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Walt Whitman to Richard Maurice Bucke, 2 February 1891


Rec'd Clare's2 letter while I was at breakfast, & it sort o' struck a chill thro' me3—have been thinking of you as so invulnerable—But solace myself with y'r cheery lines will no doubt be near right in two days more—Sun out here—nothing very new—fair spirits this mn'g—toast & tea & rare fresh egg—bowel voidance—glad you got the last pict's—somehow I like them best of any—(dont part with any except markedly enjoined by will & heart self)—Warry4 is half or three quarters sick (what they call a bilious spell)—Have been reading Osler's5 letter in Feb: Century on Women in Johns Hopkins6—like it—Hope this will find you cheery—but that I am sure—& all right again or toward it—

Walt Whitman

Richard Maurice Bucke (1837–1902) was a Canadian physician and psychiatrist who grew close to Whitman after reading Leaves of Grass in 1867 (and later memorizing it) and meeting the poet in Camden a decade later. Even before meeting Whitman, Bucke claimed in 1872 that a reading of Leaves of Grass led him to experience "cosmic consciousness" and an overwhelming sense of epiphany. Bucke became the poet's first biographer with Walt Whitman (Philadelphia: David McKay, 1883), and he later served as one of his medical advisors and literary executors. For more on the relationship of Bucke and Whitman, see Howard Nelson, "Bucke, Richard Maurice," Walt Whitman: An Encyclopedia, ed. J.R. LeMaster and Donald D. Kummings (New York: Garland Publishing, 1998).


  • 1. This letter is addressed: Dr Bucke | Asylum | London | Ontario | Canada. It is postmarked: Camden, N.J. | Feb 2 | 6 PM | 91. [back]
  • 2. Jessie Clare Bucke (1870–1943) was the daughter of the Canadian physician Richard Maurice Bucke and his wife, Jessie Maria Gurd (1839–1926). [back]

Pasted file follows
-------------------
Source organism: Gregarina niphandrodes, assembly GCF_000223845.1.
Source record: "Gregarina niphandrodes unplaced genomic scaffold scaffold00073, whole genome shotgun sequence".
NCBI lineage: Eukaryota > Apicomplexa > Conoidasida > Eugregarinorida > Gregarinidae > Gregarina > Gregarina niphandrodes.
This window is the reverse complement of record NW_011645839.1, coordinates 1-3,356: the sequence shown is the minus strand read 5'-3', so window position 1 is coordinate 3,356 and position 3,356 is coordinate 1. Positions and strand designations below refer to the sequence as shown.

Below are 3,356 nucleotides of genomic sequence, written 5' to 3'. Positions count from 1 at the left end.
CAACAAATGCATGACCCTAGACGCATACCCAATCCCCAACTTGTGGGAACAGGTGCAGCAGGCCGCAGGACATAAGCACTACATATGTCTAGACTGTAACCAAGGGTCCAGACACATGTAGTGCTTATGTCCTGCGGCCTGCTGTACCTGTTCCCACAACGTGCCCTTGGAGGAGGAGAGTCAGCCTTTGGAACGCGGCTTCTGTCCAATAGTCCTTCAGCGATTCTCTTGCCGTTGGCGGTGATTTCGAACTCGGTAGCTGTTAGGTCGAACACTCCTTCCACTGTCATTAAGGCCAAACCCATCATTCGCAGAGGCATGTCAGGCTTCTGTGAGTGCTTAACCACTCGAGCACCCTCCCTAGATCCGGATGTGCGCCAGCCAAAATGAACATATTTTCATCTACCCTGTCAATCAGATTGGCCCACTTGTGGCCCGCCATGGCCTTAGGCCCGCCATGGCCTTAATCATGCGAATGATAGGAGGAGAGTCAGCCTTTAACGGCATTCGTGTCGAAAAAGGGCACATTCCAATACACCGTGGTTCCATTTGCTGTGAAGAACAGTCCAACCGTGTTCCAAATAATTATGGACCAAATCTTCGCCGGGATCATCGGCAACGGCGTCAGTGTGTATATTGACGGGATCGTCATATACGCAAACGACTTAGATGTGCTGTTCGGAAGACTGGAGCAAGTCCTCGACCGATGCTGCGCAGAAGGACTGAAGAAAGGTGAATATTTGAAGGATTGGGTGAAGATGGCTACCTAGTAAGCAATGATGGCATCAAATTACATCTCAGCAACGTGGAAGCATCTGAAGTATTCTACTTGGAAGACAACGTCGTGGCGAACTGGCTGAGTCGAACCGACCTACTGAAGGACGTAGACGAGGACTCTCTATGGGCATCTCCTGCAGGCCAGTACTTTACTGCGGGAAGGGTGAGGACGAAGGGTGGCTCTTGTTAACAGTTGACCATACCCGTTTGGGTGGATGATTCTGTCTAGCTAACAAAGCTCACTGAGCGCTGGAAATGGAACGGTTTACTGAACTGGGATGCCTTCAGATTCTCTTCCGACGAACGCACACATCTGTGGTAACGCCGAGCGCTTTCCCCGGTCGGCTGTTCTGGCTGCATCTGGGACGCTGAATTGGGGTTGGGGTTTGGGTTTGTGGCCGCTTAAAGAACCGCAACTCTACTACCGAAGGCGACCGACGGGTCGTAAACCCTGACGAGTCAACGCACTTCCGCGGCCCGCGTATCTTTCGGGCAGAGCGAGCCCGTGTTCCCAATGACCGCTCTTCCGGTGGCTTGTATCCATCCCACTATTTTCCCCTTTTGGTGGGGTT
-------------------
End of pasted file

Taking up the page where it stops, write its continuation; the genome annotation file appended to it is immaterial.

• 3. Apparently Bucke's daughter, Jessie Clare Bucke (1870–1943), wrote about her father's illness in a missing letter. On February 4, 1891, Bucke minimized his indisposition: "You see I was not sick—just a little pain and bad cold." [back]
  • 4. Frank Warren Fritzinger (1867–1899), known as "Warry," took Edward Wilkins's place as Whitman's nurse, beginning in October 1889. Fritzinger and his brother Harry were the sons of Henry Whireman Fritzinger (about 1828–1881), a former sea captain who went blind, and Almira E. Fritzinger. Following Henry Sr.'s death, Warren and his brother—having lost both parents—became wards of Mary O. Davis, Whitman's housekeeper, who had also taken care of the sea captain and who inherited part of his estate. A picture of Warry is displayed in the May 1891 New England Magazine (278). See Joann P. Krieg, "Fritzinger, Frederick Warren (1866–1899)," Walt Whitman: An Encyclopedia, ed. J.R. LeMaster and Donald D. Kummings (New York: Garland Publishing, 1998), 240. [back]
  • 5. Sir William Osler (1849–1919) was a Canadian physician and one of the four founding staff members of Johns Hopkins Hospital, where he served as the first Chief of Medicine. Richard Maurice Bucke introduced Osler to Whitman in 1885 in order to care for the aging poet. Osler wrote a manuscript about his personal and professional relationship with Whitman in 1919; see Philip W. Leon, Walt Whitman and Sir William Osler: A Poet and His Physician [Toronto: ECW Press, 1995]). For more on Osler, see Philip W. Leon, "Osler, Dr. William (1849–1919)," Walt Whitman: An Encyclopedia, ed. J.R. LeMaster and Donald D. Kummings (New York: Garland Publishing, 1998). For more on the relationship of Osler and Whitman, see Michael Bliss, William Osler: A Life in Medicine (Toronto: University of Toronto Press, 1999). [back]
  • 6. See Osler's "Open Letter," Century Magazine, 41 (February 1891), 635. [back]
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